When you think of The Netherlands you often think of Amsterdam. That crazy city full of beauty, life, canals, and parties. But it wasn’t until I moved abroad that I realized just how cool The Netherlands is, and how many lovely places that you can venture to that aren’t the capital city. From the picturesque streets of Den Bosch, the modern architecture in Rotterdam, to the pristine beaches of The Hague, there is character and fun in the nearby cities. Here are three places in The Netherlands that aren’t Amsterdam, and shouldn’t be missed.
Three Places in The Netherlands That Aren’t Amsterdam
Below you can find a map of all the places discussed in this post:
The Netherlands is a relatively small country. You can easily get from place to place by car or train. We took the train from Amsterdam to Rotterdam and The Hague but drove from Germany to Den Bosch. Either way is practical and easy to drive or get by with public transportation. All of these cities are extremely walk-able, so you’ll find it easy to see all the sites by foot.
Two words: Cube houses. This was the extent of my knowledge on Rotterdam but this contemporary city brings more modernization that just houses. The broad streets are lined with funky architecture, museums, shopping, and eating. This is the largest city in The Netherlands after Amsterdam and boasts the largest port in Europe.
Rotterdam was almost completely destroyed in WWII so when they rebuilt the city they rebuilt in a new, modern way. When you arrive, check out the train station itself!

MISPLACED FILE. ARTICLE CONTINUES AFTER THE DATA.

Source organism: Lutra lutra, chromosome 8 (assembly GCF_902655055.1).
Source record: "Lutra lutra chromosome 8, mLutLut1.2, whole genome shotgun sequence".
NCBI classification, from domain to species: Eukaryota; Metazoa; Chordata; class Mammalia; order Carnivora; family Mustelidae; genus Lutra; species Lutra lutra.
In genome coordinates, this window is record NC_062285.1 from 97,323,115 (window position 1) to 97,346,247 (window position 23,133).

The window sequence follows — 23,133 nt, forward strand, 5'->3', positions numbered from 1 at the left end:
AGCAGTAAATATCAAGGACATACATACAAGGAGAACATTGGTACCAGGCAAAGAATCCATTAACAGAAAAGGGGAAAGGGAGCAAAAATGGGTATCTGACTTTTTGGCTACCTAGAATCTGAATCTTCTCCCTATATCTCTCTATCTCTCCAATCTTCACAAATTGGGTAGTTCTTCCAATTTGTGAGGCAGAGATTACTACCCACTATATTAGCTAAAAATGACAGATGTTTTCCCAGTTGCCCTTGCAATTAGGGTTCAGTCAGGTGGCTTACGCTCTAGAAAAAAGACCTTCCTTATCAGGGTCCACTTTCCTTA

Then walk over to Market Hall, or Markthal, which is a food court and office building. We had delicious Stroopwafels and sampled lots of food from the local stalls. If you still want a glimpse of the past, the Cathedral, Grote of Sint-Laurenskerk, is nearby and still towers over the city.
Make your way over to the cube houses and don’t forget to take a tour inside- it’s only a few euros! It’s really interesting to see how people live in these small, peculiar shaped homes. Venture to the river to see the large bridges and the Euromast, a 600 foot tall tower (185 meters), that has two restaurants and great views of the city.
You can also go to one of many museums such as Museum Boijmans Van Beuningen for paintings and sculptures. There’s also the Maritime Museum to see how the sea and waterways impacted the city and created what it is today. There is also the Harbor Museum which has a perfectly preserved ship.
If you’re looking for a short day trip out of the city you can head to the village of Kinderdijk for picturesque windmills from the 18th century!
I love this pretty little beach town. I was pleasantly surprised by this long, sandy beach flanked with restaurants and shops. This city is full of old world charm with lovely cobblestone streets, unique museums, and pretty architecture.